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    9 Steps to Clean Up Your Accounting Records
    The Vault

    9 Steps to Clean Up Your Accounting Records

    May 2011

    Why Are My Accounting Records a Mess?

    The purpose of this post is not to admonish you for financial illiteracy or placing trust in others. It is to instill in you a discipline that will ensure you have good accounting records – which should form the basis of all of the 'fun' stuff like planning for the future and counting up all the money you made.

    Over the years I've found that businesses are started by all types of individuals but that they generally fall into three categories:

    1. The serial entrepreneur (the person that just like starting, running, and selling businesses).
    2. The sales person (really good at selling anything and fell into an opportunity)
    3. The practitioner – in other words, the person that was good at a particular craft and went out on their own (e.g. an engineer, an architect)

    Unfortunately, more often than not these three types of people don't usually have strong accounting and finance backgrounds, nor do they have any desire to obtain these skills. So, they trust other people – who may or may not know what they are doing.

    Most businesses north of $1m in sales should have an internal person helping out with the bookkeeping function – either in house or part-time. Any business north of $3m - $4m should consider having a stronger full-time person (e.g. controller) and anyone north of $10m or so should consider a small business CFO. The techniques that follow are a month end accounting process that, if followed, will allow you to make more informed decisions. Use this checklist when evaluating the performance of your own accounting support, and consider getting some outside help (but still use this checklist) if you are keeping your own books.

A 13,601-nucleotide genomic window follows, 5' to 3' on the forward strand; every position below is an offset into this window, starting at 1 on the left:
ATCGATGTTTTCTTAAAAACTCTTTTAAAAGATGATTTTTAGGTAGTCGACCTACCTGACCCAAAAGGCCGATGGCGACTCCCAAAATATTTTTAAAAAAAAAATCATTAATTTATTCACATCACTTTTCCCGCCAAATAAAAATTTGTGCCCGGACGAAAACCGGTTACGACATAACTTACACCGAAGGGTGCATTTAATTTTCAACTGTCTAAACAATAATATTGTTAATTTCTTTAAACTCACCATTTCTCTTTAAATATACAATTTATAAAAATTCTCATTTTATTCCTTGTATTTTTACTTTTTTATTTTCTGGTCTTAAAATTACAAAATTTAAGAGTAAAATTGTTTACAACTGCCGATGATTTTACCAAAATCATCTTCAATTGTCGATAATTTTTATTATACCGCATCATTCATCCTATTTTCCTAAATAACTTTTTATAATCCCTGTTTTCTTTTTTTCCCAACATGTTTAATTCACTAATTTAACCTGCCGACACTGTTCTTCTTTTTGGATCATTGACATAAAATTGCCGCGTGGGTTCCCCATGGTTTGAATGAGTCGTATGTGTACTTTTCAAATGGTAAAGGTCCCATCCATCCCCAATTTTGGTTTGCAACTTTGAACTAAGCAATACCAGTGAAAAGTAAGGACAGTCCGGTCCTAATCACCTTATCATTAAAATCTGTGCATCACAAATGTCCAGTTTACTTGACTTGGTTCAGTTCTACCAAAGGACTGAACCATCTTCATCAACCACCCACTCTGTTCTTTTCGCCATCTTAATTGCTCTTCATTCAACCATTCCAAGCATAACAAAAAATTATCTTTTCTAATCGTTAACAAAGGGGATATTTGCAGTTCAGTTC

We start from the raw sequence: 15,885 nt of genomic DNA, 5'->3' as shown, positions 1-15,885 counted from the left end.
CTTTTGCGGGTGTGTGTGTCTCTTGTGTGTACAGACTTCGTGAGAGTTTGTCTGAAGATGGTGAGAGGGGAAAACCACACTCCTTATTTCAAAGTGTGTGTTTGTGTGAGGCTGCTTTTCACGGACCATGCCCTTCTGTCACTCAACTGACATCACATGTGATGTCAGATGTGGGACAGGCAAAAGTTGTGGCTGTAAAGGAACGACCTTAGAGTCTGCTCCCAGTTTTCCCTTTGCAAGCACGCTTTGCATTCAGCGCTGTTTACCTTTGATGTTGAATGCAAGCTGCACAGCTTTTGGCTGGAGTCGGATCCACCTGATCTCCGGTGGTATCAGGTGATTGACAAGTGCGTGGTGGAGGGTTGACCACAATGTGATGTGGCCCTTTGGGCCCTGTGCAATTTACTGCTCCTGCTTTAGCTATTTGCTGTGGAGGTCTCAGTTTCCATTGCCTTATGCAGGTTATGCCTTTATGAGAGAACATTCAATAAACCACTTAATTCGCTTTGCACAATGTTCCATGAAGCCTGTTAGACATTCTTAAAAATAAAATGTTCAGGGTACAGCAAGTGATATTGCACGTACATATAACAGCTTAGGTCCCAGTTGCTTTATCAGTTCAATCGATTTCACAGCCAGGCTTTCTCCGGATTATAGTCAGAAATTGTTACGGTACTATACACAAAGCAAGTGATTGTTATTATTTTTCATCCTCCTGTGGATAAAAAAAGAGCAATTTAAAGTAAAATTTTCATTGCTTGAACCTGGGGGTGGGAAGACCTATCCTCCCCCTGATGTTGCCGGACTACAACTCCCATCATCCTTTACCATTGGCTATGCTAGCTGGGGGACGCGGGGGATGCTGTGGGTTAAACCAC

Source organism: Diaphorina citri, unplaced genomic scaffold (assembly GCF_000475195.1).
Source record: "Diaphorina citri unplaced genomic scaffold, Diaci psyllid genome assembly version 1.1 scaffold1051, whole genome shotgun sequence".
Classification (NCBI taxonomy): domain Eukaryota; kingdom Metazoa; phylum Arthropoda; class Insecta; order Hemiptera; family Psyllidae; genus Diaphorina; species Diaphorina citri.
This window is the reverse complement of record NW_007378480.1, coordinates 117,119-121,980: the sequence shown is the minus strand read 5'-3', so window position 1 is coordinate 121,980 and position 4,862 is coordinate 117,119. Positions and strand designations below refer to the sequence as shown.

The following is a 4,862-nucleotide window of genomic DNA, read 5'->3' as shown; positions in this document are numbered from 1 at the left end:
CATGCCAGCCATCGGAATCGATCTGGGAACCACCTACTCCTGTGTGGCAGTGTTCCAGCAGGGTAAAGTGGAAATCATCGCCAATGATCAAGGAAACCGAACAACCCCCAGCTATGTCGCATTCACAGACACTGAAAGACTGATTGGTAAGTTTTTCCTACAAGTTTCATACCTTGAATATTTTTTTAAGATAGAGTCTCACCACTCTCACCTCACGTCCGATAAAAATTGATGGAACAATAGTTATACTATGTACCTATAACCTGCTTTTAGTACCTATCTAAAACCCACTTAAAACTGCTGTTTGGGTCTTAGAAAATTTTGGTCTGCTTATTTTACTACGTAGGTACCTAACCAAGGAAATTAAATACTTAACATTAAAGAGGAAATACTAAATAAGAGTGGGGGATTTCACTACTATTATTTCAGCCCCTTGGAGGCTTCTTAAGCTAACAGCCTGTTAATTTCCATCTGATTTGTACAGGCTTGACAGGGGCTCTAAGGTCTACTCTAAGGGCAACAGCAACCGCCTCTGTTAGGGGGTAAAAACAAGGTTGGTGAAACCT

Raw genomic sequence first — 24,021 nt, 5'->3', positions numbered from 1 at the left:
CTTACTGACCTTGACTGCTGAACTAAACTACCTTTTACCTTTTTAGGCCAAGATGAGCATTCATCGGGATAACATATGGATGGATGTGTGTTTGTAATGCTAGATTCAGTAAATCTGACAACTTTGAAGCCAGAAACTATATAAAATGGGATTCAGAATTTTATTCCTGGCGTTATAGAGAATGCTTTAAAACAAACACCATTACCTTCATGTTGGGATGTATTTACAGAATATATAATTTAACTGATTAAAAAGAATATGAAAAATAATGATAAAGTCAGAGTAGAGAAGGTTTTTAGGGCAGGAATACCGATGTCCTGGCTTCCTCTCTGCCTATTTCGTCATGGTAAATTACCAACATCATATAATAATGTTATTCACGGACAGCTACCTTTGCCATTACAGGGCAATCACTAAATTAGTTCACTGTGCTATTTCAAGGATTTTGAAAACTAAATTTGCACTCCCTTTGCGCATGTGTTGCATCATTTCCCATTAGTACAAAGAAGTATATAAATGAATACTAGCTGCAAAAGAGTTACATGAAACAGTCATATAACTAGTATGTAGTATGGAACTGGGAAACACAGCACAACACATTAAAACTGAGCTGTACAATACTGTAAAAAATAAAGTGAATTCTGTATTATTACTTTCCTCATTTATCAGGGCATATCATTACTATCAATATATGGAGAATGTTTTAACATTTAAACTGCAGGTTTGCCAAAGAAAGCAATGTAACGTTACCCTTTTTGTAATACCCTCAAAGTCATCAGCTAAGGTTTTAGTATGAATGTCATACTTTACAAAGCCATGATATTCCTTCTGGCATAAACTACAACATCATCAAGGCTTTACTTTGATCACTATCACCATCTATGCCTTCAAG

1. Do retained earnings agree with my tax return (or do I understand exactly why it's different). You don't have a good starting point if this isn't right.
    2. Cash accounts are reconciled and agree with bank statements – items that are NOT reconciled are investigated.
    3. Fixed assets are appropriately capitalized (meaning that you look at accounts in your profit and loss for lease payments and other purchases that should be capitalized).
    4. Other assets are appropriately stated (in other words, if you have an asset account that hasn't changed, look into whether or not it's still realistic – is inventory actually what you have in stock at cost?).
    5. Credit cards are reconciled.
    6. Unrelated party loans (e.g. lines of credit, bank loans) agree to statements and interest is booked appropriately.
    7. Related party loans (e.g. intercompany) agree on both sets of accounting records (if you own more than one company and loan money back and forth).
    8. No negative assets and no negative liabilities.
    9. If your balance sheet is accurate (steps 1 – 8) review your profit and loss statement. Are expenses within tolerable thresholds relative to prior years and periods?

    If you do all this, you know you've got good data and you can make decisions. It also ensures that, when asked, you can produce financials at a moment's notice for interested parties.

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